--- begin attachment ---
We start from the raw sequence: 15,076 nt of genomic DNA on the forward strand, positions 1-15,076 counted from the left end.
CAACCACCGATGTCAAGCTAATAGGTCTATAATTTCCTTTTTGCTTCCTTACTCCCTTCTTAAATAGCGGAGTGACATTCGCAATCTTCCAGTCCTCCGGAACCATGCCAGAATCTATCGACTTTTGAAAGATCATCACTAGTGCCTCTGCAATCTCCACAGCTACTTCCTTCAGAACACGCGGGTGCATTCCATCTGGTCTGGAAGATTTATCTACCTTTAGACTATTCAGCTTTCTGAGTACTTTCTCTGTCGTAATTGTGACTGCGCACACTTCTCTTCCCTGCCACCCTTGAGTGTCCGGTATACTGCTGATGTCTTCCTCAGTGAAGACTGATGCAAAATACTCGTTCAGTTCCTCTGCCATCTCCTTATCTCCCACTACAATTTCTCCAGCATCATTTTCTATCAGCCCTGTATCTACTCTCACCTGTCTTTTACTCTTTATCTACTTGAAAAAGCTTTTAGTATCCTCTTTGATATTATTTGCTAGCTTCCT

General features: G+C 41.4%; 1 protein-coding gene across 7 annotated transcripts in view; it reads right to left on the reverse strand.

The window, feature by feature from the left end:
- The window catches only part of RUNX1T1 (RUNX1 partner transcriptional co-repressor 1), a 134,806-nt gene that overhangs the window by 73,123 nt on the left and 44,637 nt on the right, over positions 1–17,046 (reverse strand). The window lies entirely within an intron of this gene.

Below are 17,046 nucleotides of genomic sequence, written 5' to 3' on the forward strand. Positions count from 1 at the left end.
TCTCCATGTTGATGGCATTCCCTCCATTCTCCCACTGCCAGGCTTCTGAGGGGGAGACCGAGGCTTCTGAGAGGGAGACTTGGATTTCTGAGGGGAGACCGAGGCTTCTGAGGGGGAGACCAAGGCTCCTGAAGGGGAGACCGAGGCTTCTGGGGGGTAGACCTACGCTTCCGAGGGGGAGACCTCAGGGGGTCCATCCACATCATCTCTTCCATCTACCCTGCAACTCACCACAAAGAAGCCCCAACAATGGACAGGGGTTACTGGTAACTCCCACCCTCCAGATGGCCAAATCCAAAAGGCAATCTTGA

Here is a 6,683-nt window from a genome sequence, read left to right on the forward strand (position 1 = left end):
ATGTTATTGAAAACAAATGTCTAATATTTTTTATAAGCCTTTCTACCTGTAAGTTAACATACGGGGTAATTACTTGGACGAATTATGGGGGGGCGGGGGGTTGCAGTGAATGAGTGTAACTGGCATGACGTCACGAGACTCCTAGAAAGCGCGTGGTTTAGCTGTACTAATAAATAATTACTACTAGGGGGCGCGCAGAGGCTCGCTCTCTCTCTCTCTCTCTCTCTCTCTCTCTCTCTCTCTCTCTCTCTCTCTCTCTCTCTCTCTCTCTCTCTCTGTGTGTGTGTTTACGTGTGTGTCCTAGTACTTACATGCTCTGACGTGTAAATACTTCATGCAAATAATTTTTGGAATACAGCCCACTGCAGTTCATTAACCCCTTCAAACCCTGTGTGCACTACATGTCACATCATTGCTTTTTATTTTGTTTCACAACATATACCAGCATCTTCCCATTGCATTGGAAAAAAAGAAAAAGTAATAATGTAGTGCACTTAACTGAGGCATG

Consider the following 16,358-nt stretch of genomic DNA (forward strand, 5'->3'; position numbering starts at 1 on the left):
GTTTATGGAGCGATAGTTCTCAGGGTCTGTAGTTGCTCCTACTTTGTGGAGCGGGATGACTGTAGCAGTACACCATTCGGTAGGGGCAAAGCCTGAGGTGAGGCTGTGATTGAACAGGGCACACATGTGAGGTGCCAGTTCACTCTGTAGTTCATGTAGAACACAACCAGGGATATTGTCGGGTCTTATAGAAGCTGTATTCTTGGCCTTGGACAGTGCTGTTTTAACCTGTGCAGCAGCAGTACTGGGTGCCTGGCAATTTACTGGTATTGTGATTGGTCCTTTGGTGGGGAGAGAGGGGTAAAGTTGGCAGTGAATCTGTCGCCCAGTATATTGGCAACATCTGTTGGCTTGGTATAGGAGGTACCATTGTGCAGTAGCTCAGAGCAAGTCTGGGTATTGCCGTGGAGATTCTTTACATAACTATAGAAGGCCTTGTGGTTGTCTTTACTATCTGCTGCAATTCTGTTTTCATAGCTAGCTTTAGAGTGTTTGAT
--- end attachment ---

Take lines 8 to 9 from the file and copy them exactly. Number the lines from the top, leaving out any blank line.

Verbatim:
Here is a 6,683-nt window from a genome sequence, read left to right on the forward strand (position 1 = left end):
ATGTTATTGAAAACAAATGTCTAATATTTTTTATAAGCCTTTCTACCTGTAAGTTAACATACGGGGTAATTACTTGGACGAATTATGGGGGGGCGGGGGGTTGCAGTGAATGAGTGTAACTGGCATGACGTCACGAGACTCCTAGAAAGCGCGTGGTTTAGCTGTACTAATAAATAATTACTACTAGGGGGCGCGCAGAGGCTCGCTCTCTCTCTCTCTCTCTCTCTCTCTCTCTCTCTCTCTCTCTCTCTCTCTCTCTCTCTCTCTCTCTCTCTCTGTGTGTGTGTTTACGTGTGTGTCCTAGTACTTACATGCTCTGACGTGTAAATACTTCATGCAAATAATTTTTGGAATACAGCCCACTGCAGTTCATTAACCCCTTCAAACCCTGTGTGCACTACATGTCACATCATTGCTTTTTATTTTGTTTCACAACATATACCAGCATCTTCCCATTGCATTGGAAAAAAAGAAAAAGTAATAATGTAGTGCACTTAACTGAGGCATG